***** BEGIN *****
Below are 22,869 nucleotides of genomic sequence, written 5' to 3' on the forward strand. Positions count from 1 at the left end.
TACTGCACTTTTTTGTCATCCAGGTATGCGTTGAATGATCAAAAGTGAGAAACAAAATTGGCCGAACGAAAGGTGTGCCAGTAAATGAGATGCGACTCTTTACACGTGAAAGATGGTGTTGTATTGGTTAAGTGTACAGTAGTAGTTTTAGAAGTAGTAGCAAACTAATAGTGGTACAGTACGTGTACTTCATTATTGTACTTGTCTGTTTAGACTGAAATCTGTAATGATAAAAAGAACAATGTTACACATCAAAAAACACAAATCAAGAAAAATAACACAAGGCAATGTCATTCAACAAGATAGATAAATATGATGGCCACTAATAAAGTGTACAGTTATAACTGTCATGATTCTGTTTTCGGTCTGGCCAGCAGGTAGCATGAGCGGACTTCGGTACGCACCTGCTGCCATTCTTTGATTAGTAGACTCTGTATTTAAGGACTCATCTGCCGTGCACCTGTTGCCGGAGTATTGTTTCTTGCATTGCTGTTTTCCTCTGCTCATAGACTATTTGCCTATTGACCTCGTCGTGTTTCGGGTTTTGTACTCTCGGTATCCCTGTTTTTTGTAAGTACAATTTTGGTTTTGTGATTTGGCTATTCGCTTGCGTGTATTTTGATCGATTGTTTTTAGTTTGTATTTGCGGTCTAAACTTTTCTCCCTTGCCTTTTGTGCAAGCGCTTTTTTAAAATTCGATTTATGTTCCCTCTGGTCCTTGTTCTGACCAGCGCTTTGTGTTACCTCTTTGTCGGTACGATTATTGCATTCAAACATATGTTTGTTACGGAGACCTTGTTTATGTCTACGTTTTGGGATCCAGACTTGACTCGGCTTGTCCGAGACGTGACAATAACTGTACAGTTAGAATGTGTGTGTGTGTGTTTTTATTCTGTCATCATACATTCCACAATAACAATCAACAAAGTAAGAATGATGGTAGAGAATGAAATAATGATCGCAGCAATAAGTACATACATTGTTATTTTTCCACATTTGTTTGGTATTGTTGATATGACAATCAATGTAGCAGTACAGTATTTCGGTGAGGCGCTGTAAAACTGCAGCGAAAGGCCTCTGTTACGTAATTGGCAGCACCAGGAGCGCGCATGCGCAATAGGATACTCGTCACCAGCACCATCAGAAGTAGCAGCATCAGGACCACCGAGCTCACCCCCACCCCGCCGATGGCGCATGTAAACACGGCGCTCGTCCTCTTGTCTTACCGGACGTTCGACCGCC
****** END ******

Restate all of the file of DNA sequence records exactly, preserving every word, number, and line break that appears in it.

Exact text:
Below are 22,869 nucleotides of genomic sequence, written 5' to 3' on the forward strand. Positions count from 1 at the left end.
TACTGCACTTTTTTGTCATCCAGGTATGCGTTGAATGATCAAAAGTGAGAAACAAAATTGGCCGAACGAAAGGTGTGCCAGTAAATGAGATGCGACTCTTTACACGTGAAAGATGGTGTTGTATTGGTTAAGTGTACAGTAGTAGTTTTAGAAGTAGTAGCAAACTAATAGTGGTACAGTACGTGTACTTCATTATTGTACTTGTCTGTTTAGACTGAAATCTGTAATGATAAAAAGAACAATGTTACACATCAAAAAACACAAATCAAGAAAAATAACACAAGGCAATGTCATTCAACAAGATAGATAAATATGATGGCCACTAATAAAGTGTACAGTTATAACTGTCATGATTCTGTTTTCGGTCTGGCCAGCAGGTAGCATGAGCGGACTTCGGTACGCACCTGCTGCCATTCTTTGATTAGTAGACTCTGTATTTAAGGACTCATCTGCCGTGCACCTGTTGCCGGAGTATTGTTTCTTGCATTGCTGTTTTCCTCTGCTCATAGACTATTTGCCTATTGACCTCGTCGTGTTTCGGGTTTTGTACTCTCGGTATCCCTGTTTTTTGTAAGTACAATTTTGGTTTTGTGATTTGGCTATTCGCTTGCGTGTATTTTGATCGATTGTTTTTAGTTTGTATTTGCGGTCTAAACTTTTCTCCCTTGCCTTTTGTGCAAGCGCTTTTTTAAAATTCGATTTATGTTCCCTCTGGTCCTTGTTCTGACCAGCGCTTTGTGTTACCTCTTTGTCGGTACGATTATTGCATTCAAACATATGTTTGTTACGGAGACCTTGTTTATGTCTACGTTTTGGGATCCAGACTTGACTCGGCTTGTCCGAGACGTGACAATAACTGTACAGTTAGAATGTGTGTGTGTGTGTTTTTATTCTGTCATCATACATTCCACAATAACAATCAACAAAGTAAGAATGATGGTAGAGAATGAAATAATGATCGCAGCAATAAGTACATACATTGTTATTTTTCCACATTTGTTTGGTATTGTTGATATGACAATCAATGTAGCAGTACAGTATTTCGGTGAGGCGCTGTAAAACTGCAGCGAAAGGCCTCTGTTACGTAATTGGCAGCACCAGGAGCGCGCATGCGCAATAGGATACTCGTCACCAGCACCATCAGAAGTAGCAGCATCAGGACCACCGAGCTCACCCCCACCCCGCCGATGGCGCATGTAAACACGGCGCTCGTCCTCTTGTCTTACCGGACGTTCGACCGCC